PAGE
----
We have a duty to properly reward and remunerate our Armed Forces. Under the Conservatives, our Armed Forces have been hit by rent rises, pay restraint, and changes to tax and benefits, putting real pressure on service personnel and their families… Conservative spending cuts have put Britain’s security at risk, shrinking the army to its smallest size since the Napoleonic wars. The scrapping of Nimrod, HMS Ark Royal and the Harrier jump-jets have weakened our defences and cost British taxpayers millions… We will ensure that our armed forces are properly equipped and resourced… We will ensure they get the pay and living conditions that their service merits.

International norms, or business over human rights?

The Tories also insist they’ll “continue to give strong support to an international order in which rules govern state conduct”. They conveniently fail to mention, however, that the UN has released three reports in the space of a year criticising Tory policies for “grave” and “systematic” violations of disabled people’s human rights.

The Conservatives have also shown they’re committed to standing alongside the US if Trump unilaterally decides to go to war. This not only demonstrates their disregard for international law, but also highlights once again that they’re happy to ignore the lessons of the past (such as the invasion of Iraq).

Labour, on the other hand, is now led by a man who consistently got past foreign policy calls right. And instead of forging a new war coalition with the US, his party has pledged to “put conflict resolution and human rights at the heart of foreign policy, commit to working through the UN, [and] end support for unilateral aggressive wars of intervention”. It has also promised to “review all training and equipment contracts with repressive regimes, to ensure that Britain never colludes in the mistreatment of civilians”. In short, while Theresa May is apparently happy to put business before human rights – courting anti-democratic leaders from Turkey to Saudi Arabia –  Labour says it will put human rights and international law first.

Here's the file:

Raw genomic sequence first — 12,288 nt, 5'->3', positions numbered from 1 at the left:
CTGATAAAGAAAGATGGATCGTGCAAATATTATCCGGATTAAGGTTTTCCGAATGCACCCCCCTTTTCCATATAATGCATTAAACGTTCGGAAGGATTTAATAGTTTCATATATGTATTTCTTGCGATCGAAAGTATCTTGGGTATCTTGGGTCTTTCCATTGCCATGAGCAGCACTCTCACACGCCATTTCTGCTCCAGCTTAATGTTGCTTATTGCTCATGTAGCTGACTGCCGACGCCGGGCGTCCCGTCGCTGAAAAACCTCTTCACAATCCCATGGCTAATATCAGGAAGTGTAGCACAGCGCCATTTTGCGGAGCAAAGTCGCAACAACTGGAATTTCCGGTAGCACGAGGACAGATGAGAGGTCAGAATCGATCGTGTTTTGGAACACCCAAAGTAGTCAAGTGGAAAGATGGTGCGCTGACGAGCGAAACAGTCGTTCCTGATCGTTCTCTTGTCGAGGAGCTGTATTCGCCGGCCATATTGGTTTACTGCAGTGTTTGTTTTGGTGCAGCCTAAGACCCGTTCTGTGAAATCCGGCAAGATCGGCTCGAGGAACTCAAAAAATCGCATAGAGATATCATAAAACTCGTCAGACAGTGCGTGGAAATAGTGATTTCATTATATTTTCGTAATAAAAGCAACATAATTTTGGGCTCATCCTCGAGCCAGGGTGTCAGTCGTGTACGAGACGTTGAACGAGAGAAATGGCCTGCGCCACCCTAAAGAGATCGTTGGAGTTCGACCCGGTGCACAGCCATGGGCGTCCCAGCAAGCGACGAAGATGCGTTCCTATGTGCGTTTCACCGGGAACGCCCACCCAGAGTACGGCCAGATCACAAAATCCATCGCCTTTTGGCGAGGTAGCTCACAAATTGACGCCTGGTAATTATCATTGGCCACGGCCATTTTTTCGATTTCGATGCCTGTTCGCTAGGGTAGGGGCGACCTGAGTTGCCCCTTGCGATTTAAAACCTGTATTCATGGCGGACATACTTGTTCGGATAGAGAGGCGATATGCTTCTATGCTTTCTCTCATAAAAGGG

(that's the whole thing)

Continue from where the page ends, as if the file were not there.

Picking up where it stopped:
Tories? Strong? Not so much.

In short, Theresa May’s vision for a ‘Global Britain’ is weak. There are promises to defend Britain, but Tory cuts while in power suggest they can’t be believed. There are promises to respect international norms, but the Tories still refuse to stand up against the human rights abuses of Britain’s allies. And the party may talk about expanding out into the world, but for now it seems to only have eyes for Trump’s America.

That’s not a strong, global vision. It’s just a recipe for more conflict and more destruction.

Britain deserves better. And so does the world.

Get Involved!

– The Tories are the real danger to Britain and the world. To stop them, register to vote in the 8 June general election.

– Discuss the key policy issues with family members, colleagues and neighbours. And organise! Join (and participate in the activities of) a union, an activist group, and/or a political party.

– Also read more Canary articles on the 2017 general election.

– Join or support the Stop the War Coalition. Show your support for Veterans for Peace, who are fighting for peaceful solutions to the world’s problems. And take action with the Campaign Against Arms Trade.

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Featured image via Wikimedia Commons and YouTube screenshot